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3. Keep default selections and browse to your downloaded MSI file from the FTP site. Click Next.

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4. Enter a publisher name. You can also upload an icon for the package. (Optional). Click Next.

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5. Keep the defaults and click Next.

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6. No command line arguments needed for Adobe Reader. However, note you may need to configure silent installs for other applications. Click Next.

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7. Click Uploadon the summary screen and Adobe Reader’s .msi file will be uploaded to your Windows Intune storage.

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8. Once the upload is complete. Click view software properties to go directly to the deployment settings for the software package.


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9. Select the devices/users you’d like to deploy the software to then click Next.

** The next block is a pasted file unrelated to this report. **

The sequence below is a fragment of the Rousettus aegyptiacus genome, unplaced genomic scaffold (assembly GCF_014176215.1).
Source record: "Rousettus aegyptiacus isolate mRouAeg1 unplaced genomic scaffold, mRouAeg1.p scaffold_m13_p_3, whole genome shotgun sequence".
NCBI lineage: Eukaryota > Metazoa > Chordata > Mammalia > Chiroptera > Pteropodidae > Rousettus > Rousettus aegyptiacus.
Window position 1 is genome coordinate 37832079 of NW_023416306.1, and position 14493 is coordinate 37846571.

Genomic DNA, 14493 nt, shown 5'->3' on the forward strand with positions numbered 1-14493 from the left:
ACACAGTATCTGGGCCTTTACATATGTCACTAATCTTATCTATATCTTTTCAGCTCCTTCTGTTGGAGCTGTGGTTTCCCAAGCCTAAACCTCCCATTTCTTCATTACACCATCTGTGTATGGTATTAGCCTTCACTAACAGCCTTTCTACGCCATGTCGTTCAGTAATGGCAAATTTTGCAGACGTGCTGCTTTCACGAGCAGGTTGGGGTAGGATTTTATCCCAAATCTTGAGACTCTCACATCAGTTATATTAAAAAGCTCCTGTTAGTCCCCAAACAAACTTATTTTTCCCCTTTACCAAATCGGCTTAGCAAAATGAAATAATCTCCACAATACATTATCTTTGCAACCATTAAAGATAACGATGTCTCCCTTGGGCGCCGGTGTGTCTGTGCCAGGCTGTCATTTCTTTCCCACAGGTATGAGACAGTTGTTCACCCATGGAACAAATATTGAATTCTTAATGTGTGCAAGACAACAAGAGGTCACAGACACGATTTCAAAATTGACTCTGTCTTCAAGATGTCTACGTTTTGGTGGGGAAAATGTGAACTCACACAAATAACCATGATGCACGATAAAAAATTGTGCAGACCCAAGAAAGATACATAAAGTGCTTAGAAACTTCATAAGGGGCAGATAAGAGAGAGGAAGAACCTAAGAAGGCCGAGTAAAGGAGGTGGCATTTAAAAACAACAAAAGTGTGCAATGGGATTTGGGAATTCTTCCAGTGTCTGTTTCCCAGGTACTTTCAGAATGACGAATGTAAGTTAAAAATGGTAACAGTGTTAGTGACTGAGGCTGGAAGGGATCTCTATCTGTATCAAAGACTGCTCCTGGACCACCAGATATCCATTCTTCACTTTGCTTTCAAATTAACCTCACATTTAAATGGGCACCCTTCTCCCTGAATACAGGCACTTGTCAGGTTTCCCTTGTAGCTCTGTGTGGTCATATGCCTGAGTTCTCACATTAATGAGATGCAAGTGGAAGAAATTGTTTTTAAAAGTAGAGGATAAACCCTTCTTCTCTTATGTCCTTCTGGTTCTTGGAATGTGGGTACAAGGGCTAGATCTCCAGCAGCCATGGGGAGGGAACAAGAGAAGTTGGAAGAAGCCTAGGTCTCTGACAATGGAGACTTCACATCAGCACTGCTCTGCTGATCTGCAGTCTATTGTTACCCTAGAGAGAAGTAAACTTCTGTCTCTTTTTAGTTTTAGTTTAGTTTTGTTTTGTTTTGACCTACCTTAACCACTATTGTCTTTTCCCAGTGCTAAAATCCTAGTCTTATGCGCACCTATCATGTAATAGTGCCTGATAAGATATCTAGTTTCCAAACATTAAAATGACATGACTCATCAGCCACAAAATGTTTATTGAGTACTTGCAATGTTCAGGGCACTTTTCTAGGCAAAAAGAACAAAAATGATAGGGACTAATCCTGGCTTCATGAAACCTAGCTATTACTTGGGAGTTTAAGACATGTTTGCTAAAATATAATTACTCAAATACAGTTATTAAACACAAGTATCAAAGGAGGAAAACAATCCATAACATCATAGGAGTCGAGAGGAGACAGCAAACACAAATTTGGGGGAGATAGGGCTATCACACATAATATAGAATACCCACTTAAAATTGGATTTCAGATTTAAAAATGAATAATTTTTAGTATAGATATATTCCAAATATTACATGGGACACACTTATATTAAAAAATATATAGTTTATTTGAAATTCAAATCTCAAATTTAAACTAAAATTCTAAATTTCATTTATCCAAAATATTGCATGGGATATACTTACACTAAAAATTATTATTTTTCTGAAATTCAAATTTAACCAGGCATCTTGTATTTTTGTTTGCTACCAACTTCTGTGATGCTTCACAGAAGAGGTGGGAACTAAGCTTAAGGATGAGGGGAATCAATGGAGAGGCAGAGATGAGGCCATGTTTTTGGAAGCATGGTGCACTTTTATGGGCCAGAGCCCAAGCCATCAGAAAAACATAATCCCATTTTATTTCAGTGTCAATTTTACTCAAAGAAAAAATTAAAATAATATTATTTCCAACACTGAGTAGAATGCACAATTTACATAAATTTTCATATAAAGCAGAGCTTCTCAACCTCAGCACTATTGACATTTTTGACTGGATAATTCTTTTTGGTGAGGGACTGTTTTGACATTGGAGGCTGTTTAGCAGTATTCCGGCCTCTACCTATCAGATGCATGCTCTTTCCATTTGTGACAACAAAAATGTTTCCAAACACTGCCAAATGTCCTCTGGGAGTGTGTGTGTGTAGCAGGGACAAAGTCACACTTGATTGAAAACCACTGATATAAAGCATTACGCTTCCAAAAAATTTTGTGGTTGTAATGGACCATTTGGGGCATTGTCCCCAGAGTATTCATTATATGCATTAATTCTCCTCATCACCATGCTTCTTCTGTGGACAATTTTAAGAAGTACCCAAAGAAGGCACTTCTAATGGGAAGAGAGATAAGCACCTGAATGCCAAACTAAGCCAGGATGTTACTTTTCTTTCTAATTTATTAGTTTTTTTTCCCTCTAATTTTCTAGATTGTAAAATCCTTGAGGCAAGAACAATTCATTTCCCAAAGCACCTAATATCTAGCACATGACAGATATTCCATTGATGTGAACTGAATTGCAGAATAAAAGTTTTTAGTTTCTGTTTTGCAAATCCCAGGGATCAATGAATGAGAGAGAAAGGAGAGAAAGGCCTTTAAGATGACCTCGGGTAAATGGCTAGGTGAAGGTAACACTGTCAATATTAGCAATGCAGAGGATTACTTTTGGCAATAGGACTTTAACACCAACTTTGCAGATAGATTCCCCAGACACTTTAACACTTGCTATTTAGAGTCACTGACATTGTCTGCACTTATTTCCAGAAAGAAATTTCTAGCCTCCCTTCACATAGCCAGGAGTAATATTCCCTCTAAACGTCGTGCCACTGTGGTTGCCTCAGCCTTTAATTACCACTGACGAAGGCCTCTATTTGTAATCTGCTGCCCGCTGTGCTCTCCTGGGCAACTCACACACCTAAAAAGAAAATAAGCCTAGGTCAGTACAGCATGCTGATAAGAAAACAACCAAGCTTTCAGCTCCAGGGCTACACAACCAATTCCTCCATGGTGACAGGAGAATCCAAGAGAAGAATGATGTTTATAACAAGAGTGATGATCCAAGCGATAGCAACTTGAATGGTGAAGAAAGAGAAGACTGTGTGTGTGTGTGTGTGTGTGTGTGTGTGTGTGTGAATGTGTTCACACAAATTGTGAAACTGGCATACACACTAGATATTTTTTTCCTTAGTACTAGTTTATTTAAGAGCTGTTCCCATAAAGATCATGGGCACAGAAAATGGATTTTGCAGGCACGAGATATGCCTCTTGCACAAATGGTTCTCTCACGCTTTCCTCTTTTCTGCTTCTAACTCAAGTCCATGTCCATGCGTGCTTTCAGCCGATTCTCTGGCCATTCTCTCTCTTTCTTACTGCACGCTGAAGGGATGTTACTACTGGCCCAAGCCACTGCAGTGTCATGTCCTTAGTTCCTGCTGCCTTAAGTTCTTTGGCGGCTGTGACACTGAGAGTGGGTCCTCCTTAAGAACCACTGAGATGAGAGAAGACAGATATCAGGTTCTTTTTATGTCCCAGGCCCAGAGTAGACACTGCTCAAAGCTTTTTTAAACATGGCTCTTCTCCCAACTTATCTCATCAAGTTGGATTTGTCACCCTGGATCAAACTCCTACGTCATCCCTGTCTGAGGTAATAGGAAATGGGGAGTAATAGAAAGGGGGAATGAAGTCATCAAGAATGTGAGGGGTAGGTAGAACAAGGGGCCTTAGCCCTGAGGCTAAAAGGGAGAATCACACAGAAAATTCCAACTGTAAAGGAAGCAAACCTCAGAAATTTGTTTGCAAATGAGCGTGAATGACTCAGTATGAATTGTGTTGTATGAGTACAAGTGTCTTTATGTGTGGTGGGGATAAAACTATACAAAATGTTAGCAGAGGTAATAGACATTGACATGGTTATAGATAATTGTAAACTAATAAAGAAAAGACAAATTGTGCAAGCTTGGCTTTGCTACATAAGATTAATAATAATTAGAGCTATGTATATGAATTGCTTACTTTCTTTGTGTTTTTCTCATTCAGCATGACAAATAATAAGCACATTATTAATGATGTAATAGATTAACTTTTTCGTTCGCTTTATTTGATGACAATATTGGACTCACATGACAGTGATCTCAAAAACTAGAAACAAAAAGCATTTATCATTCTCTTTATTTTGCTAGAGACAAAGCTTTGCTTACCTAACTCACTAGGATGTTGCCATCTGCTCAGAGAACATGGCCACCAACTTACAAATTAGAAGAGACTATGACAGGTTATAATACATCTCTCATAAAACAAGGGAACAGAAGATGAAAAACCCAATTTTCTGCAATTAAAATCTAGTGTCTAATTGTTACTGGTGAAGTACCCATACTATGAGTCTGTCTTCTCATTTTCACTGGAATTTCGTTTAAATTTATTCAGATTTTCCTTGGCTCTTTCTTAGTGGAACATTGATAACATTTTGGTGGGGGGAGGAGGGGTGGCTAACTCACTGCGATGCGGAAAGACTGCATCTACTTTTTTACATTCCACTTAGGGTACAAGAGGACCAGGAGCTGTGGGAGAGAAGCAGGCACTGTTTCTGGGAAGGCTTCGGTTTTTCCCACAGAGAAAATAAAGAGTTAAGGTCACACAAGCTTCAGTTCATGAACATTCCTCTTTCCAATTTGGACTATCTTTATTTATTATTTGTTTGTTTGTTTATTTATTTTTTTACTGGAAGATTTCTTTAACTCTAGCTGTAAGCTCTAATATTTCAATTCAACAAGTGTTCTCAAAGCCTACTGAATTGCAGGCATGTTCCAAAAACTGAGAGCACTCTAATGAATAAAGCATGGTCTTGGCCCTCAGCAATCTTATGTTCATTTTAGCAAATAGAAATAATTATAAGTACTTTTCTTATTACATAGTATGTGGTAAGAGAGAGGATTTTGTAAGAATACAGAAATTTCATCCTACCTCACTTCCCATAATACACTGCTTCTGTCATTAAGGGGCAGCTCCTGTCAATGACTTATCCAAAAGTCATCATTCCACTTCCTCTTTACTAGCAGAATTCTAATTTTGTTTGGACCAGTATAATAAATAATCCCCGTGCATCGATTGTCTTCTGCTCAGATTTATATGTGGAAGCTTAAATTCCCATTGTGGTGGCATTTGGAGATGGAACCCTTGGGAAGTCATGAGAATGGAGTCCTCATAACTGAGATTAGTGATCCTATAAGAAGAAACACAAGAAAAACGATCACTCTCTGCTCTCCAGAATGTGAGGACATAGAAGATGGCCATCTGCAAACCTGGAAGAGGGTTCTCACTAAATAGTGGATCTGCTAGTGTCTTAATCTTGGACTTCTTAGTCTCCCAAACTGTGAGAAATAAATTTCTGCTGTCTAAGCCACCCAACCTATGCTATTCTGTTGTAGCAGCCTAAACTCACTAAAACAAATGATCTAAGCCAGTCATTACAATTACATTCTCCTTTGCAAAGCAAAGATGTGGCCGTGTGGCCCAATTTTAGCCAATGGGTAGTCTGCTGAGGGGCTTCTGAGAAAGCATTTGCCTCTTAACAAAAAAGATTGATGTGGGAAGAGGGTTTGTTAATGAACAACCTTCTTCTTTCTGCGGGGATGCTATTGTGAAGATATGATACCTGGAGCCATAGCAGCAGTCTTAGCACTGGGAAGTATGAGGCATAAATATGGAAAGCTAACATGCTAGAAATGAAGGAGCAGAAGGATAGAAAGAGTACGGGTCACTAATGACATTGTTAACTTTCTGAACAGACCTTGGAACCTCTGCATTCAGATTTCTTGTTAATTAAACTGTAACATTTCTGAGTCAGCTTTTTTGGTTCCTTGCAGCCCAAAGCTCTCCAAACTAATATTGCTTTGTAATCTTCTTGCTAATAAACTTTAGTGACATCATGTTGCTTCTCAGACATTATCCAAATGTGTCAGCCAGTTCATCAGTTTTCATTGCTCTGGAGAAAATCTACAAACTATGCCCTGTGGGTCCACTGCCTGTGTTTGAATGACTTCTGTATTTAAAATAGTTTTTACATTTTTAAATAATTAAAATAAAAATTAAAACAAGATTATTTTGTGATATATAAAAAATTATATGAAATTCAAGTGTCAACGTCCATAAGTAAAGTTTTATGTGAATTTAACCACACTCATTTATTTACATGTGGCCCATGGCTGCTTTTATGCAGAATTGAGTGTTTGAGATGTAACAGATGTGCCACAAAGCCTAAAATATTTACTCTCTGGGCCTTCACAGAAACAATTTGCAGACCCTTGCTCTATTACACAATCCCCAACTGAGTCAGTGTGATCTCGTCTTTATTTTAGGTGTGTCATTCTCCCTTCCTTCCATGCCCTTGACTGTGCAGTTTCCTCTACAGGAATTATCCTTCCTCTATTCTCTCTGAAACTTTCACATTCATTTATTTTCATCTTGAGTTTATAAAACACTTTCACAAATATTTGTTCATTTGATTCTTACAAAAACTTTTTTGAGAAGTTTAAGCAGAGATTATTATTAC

10. Specify the type of deployment whether is it required or available to install then a deadline. Click Finish.

If you’ve followed all of the above then you should have successfully deployed Adobe Reader through Windows Intune. Comment below if you have issues or questions.

Data Warehouse as a Service is Here

Cloud Computing has a new acronym: WaaS, or Warehousing as a Service, and if you are intrigued by the cost savings promised by Infrastructure as a Service, Warehousing as a Service will take your breath away.

BitYota has been a prominent start-up in the race to provide ultra low-cost data warehouse capabilities in a public cloud infrastructure.  In order to pull off a BI solution in the cloud, a vendor has to be able to provide a very compelling price point, both on storage and on compute processing.  At $1500/month, the BitYota “Starter” plan looks like a good fit for small to mid-size companies.